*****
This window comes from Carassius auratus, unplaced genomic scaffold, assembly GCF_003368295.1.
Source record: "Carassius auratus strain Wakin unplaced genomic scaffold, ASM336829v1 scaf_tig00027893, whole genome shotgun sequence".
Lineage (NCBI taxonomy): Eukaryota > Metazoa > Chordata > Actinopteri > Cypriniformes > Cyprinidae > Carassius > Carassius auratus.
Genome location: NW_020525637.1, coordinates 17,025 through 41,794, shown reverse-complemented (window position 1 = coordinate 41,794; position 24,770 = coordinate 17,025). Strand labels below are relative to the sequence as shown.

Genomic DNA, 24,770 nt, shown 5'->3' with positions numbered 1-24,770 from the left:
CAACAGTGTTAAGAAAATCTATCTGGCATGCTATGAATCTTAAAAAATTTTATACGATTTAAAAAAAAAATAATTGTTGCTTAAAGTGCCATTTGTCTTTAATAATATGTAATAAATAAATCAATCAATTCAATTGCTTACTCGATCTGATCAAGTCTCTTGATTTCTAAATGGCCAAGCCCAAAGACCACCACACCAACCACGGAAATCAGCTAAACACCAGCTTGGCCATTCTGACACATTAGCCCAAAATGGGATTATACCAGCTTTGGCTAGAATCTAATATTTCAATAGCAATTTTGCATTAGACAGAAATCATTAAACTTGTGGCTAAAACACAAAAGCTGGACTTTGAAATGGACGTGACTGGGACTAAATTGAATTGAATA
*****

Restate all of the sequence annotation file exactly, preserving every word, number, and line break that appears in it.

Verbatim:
This window comes from Carassius auratus, unplaced genomic scaffold, assembly GCF_003368295.1.
Source record: "Carassius auratus strain Wakin unplaced genomic scaffold, ASM336829v1 scaf_tig00027893, whole genome shotgun sequence".
Lineage (NCBI taxonomy): Eukaryota > Metazoa > Chordata > Actinopteri > Cypriniformes > Cyprinidae > Carassius > Carassius auratus.
Genome location: NW_020525637.1, coordinates 17,025 through 41,794, shown reverse-complemented (window position 1 = coordinate 41,794; position 24,770 = coordinate 17,025). Strand labels below are relative to the sequence as shown.

Genomic DNA, 24,770 nt, shown 5'->3' with positions numbered 1-24,770 from the left:
CAACAGTGTTAAGAAAATCTATCTGGCATGCTATGAATCTTAAAAAATTTTATACGATTTAAAAAAAAAATAATTGTTGCTTAAAGTGCCATTTGTCTTTAATAATATGTAATAAATAAATCAATCAATTCAATTGCTTACTCGATCTGATCAAGTCTCTTGATTTCTAAATGGCCAAGCCCAAAGACCACCACACCAACCACGGAAATCAGCTAAACACCAGCTTGGCCATTCTGACACATTAGCCCAAAATGGGATTATACCAGCTTTGGCTAGAATCTAATATTTCAATAGCAATTTTGCATTAGACAGAAATCATTAAACTTGTGGCTAAAACACAAAAGCTGGACTTTGAAATGGACGTGACTGGGACTAAATTGAATTGAATA